As Warren Buffet puts it, value investing’s central contention is summed up in the maxim, “Price is what you pay. Value is what you get.” Know more by reading this article on Investopedia:
Tuesday, May 9 marks the 123rd birthday of the late Benjamin Graham, who is commonly known as the “father of value investing.” How would he feel if he could survey the value investing landscape today?
He might be pleased to hear that his disciple Warren Buffett, who has hailed Graham’s 1949 book “The Intelligent Investor” as “the best book about investing ever written,” shepherded Berkshire Hathaway Inc. (BRK-A, BRK-B) to a 1,972,595% return from 1964 to 2016 (compared to the S&P 500’s 12,717%).
But Graham would also have plenty of cause for concern: according to a recent paper by U-Wen Kok, Jason Ribando and Richard Sloan, value investing is in a bad way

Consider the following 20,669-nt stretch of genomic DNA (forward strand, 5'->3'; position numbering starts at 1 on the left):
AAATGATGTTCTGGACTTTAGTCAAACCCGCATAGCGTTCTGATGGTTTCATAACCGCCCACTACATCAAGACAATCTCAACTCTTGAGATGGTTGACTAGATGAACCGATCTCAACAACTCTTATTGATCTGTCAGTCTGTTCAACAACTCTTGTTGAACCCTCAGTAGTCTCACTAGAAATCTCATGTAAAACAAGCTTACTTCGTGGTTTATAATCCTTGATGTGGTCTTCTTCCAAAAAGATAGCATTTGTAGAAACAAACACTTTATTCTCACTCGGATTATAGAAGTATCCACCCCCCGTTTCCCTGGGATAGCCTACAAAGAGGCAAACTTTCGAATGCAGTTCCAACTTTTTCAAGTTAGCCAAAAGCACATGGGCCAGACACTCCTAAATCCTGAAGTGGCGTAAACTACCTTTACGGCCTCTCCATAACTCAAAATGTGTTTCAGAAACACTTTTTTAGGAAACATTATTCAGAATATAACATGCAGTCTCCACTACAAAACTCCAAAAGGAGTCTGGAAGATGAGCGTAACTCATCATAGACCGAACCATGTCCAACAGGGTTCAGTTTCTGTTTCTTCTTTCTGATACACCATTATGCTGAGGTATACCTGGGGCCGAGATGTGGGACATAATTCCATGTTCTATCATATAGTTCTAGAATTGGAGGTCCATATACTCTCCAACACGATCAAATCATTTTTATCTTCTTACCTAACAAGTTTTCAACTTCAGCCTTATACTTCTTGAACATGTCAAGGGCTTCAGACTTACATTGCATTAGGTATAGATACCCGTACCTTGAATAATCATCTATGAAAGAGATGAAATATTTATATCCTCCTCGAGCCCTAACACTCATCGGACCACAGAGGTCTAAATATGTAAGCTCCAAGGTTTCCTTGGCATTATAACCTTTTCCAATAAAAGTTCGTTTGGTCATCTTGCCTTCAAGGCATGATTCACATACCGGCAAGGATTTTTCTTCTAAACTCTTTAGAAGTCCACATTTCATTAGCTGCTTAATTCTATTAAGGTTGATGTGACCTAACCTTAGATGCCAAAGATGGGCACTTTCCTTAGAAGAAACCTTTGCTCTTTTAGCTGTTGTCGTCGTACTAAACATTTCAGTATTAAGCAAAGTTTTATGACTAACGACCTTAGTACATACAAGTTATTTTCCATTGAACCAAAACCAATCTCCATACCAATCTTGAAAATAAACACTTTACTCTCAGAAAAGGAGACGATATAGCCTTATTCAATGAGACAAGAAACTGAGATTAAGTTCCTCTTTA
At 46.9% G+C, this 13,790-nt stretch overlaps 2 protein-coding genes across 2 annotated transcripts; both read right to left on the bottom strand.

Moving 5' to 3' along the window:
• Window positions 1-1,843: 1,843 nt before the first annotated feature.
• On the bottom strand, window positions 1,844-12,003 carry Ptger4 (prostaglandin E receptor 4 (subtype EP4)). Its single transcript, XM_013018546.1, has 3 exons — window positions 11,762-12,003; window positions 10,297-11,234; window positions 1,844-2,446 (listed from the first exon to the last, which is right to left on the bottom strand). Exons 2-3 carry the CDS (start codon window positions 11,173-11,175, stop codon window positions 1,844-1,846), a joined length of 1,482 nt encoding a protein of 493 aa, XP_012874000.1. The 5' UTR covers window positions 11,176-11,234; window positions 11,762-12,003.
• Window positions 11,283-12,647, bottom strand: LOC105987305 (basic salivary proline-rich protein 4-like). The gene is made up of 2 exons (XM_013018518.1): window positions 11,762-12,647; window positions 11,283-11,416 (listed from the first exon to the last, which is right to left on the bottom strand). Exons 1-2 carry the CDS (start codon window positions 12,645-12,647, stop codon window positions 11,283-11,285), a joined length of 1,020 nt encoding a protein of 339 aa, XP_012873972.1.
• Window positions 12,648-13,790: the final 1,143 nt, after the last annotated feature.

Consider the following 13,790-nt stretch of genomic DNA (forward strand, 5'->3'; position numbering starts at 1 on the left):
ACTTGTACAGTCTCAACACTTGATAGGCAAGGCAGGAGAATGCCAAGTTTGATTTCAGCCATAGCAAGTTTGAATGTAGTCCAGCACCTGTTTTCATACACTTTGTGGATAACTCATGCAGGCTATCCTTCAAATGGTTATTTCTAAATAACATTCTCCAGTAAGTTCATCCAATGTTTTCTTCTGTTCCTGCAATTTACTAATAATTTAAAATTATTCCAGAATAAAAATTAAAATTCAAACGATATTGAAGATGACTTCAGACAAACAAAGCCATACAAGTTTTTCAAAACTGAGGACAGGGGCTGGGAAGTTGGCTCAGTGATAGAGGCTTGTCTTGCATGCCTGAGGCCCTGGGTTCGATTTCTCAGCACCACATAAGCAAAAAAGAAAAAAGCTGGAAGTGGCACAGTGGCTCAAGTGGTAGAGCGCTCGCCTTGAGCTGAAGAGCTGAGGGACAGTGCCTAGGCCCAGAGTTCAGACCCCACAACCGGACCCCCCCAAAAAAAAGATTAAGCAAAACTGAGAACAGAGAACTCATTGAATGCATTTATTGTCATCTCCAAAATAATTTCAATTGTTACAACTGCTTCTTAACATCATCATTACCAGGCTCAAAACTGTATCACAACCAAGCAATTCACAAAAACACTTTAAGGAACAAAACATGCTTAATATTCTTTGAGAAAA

“Formulaic Value Investing”
In 1934 Graham and David Dodd wrote that thinking about book value – a firm’s net assets – as being the same as intrinsic value is “almost worthless as a practical matter.” To be sure, book value is one of value investors’ favorite metrics; Buffett lists Berkshires’ return in terms of book value (884,319% since 1964) right alongside its share price return. But Kok and her colleagues point out that self-described value investors increasingly content themselves with analyzing a firm’s value using book value alone or in combination with a few other narrow metrics, such as trailing earnings per share (EPS) or expected ones.
Such “formulaic value investing” tends to select firms with inflated fundamentals, the authors find, rather than underpriced shares. Value investing has “taken on a meaning we don’t think Graham and Dodd intended,” Ribando told Investopedia by phone Monday. And people are losing out on potential gains as a result.
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